Also, FICCI study noted that in terms of volume, Pakistan was the second largest exporter of textiles abd clothing to the US in 2007 and India was the fourth largest supplier. Vietnam, which exported only $17 million worth of clothing to the US in 1995, exported $4.35 billion of clothing in 2007 as compared to $3.2 billion exported by India to US.

In EU, India was the third biggest supplier in the EU25 market and its share was 7.5% in 2007. India’s average growth rate higher in post-quota period than the pre-quota period, i.e. 15.4% in 2005-07 and 4.4% in 1996-2004.

However, FICCI observed that there has been a declining trend in growth of our exports to the EU since 2005. India’s growth rate of exports to the EU was 18.6% in 2005 which declined to 14.9% in 2006 and 12.6% in 2007.

India’s share has remained almost constant in EU25 for the last 13 years and its average growth rate (1996-2007) has been lower than EU imports from the world, for the same period.

Whereas, average growth rates of China, Bangladesh and Vietnam were not onlygreater than India, but also greater than the EU25’s average growth rate of global imports for the period 1996-2007.

Textile Exports - Govt eyes 15% growth in textile exports in 2008-09- Foreign Trade ...

The government is expecting a 15 per cent growth in textile exports in 2008-09, even as it fell short of achieving the 25 billion dollar export target set last year.

India's textile exports for 2007-08 stood at $20.5 billion, against the targeted $25 billion.

"Textile exports for 2007-08 registered a growth of 10 per cent over the previous year despite growth being impacted by the sharp rise in value of rupee against the dollar," Textile Minister Shankersinh Vaghela told reporters on the sidelines of a Ficci seminar on technical textiles.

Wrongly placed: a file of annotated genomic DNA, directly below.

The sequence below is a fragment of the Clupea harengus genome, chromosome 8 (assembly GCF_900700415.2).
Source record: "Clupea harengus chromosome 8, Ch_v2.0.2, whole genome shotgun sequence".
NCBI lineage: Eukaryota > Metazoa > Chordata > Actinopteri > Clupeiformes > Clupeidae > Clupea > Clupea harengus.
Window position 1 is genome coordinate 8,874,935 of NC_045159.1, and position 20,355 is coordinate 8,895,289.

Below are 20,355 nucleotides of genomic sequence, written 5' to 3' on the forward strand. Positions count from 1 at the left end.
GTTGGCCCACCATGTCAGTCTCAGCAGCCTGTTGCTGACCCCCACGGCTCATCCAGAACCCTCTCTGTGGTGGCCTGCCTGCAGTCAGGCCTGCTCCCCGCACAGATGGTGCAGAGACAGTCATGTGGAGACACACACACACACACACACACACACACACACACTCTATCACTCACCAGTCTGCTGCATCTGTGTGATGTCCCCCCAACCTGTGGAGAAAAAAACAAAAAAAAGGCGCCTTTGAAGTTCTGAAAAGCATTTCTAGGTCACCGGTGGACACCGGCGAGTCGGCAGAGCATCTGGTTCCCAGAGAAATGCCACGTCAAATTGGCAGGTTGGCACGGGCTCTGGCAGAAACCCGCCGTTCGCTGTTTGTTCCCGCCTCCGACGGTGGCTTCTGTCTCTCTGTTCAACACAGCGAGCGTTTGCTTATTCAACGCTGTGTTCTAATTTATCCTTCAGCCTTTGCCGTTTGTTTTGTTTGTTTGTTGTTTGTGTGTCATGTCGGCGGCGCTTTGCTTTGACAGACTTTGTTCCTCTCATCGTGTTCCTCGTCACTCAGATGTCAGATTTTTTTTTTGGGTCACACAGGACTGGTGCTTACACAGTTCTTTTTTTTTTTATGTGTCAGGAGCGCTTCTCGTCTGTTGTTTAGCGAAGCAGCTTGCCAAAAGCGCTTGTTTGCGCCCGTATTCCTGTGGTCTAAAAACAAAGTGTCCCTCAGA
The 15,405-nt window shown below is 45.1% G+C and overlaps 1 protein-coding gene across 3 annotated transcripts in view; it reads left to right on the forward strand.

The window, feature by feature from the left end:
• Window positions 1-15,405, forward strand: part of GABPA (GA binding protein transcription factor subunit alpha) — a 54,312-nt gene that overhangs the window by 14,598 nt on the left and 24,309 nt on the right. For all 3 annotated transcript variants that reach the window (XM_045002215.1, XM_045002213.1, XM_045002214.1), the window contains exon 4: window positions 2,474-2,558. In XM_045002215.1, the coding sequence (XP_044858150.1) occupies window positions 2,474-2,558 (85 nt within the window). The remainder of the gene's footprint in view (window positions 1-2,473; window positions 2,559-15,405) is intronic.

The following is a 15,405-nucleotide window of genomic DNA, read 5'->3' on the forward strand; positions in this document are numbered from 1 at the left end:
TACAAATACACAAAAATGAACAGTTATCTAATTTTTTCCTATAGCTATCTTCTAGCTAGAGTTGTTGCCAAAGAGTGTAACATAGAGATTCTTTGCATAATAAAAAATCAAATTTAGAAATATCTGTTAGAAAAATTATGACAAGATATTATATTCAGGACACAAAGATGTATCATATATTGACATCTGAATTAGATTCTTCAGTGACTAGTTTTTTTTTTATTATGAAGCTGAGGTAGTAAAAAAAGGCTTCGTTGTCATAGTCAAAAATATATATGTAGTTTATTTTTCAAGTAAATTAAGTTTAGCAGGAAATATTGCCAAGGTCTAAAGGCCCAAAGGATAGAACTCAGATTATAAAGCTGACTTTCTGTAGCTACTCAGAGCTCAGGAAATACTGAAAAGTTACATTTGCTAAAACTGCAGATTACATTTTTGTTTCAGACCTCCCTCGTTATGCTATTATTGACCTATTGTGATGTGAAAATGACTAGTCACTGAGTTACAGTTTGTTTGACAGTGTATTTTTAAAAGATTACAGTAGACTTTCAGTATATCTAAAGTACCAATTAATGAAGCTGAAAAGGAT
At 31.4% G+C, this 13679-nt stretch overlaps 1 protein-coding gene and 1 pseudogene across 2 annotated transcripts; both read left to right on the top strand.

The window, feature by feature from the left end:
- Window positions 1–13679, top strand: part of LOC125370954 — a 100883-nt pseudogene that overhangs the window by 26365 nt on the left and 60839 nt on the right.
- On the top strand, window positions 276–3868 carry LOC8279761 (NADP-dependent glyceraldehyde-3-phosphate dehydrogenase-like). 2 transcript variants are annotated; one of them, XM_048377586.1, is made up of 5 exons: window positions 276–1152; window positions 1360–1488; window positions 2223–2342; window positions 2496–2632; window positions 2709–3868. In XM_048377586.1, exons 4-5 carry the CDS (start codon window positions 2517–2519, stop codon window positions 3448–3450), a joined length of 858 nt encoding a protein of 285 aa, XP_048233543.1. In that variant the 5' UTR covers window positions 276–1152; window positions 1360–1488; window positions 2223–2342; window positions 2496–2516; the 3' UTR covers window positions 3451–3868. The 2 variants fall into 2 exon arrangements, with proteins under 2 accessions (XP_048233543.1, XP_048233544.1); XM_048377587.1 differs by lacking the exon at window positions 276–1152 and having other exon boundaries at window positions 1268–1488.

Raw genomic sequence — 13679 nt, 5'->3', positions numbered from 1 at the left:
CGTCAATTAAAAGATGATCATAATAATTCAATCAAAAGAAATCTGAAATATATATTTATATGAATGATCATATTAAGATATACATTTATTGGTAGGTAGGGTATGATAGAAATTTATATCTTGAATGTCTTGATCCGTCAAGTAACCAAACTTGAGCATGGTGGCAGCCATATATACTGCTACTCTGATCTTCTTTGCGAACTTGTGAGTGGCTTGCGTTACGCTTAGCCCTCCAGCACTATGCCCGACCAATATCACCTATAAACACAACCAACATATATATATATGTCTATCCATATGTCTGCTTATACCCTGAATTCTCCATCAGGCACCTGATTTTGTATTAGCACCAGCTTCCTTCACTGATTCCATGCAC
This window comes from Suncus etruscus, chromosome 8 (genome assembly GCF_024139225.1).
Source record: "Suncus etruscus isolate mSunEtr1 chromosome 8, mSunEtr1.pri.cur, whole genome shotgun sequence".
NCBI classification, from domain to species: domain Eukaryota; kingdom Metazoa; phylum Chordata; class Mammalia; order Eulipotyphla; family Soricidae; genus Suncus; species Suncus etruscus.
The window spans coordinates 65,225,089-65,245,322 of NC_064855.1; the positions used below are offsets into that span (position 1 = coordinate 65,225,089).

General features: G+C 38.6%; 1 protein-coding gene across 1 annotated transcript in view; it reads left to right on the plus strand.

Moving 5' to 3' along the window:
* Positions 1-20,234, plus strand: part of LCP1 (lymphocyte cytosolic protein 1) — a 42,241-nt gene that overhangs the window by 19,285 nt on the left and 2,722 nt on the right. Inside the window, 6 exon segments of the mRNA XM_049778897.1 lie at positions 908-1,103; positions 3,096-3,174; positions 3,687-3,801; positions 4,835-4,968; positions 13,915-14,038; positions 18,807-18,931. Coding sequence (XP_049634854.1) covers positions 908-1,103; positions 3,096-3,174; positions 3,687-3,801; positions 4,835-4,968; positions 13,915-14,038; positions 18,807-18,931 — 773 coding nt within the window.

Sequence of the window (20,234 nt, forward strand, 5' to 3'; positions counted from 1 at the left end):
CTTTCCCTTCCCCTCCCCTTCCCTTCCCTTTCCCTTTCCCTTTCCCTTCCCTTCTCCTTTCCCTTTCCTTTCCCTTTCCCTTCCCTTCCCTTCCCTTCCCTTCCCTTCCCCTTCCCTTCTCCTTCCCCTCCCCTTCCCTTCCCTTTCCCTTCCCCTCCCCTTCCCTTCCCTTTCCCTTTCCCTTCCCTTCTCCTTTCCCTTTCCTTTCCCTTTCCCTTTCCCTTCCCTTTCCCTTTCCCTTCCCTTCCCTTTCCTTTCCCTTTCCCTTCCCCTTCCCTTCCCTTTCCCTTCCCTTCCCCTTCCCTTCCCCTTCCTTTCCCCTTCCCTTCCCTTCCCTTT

While no target has been fixed for the current year, the government expects a 15 per cent growth in exports in the current fiscal over the previous year.

Earlier speaking at the occasion, Textile Secretary A K Singh said the government is in the process of constituting an inter-ministerial committee comprising representatives of the ministries of Road and Transport, Defence, Health and Family Welfare, Home Affairs and Environment to examine feasibility of a regulatory framework for use of technical textiles.

Manufactured for non-aesthetic purposes, technical textiles are materials used primarily for their functional properties, like fire-retardant, in areas of defence, health, infrastructure and aerospace.

"There is no regulatory framework in India for mandatory use of specific technical textile products particularly in areas of health and infrastructure. The regulations are mainly for safety and well-being in use of technical textiles and will be implemented by the Ministries," Singh said.

With a view to provide infrastructural support for technical textiles, the government also proposes to set up four Centres of Excellence within the next six months.

Courtesy: Economic Times Of India

Dyeing Printing Finishing- June-08- IV

Courtesy - Textile World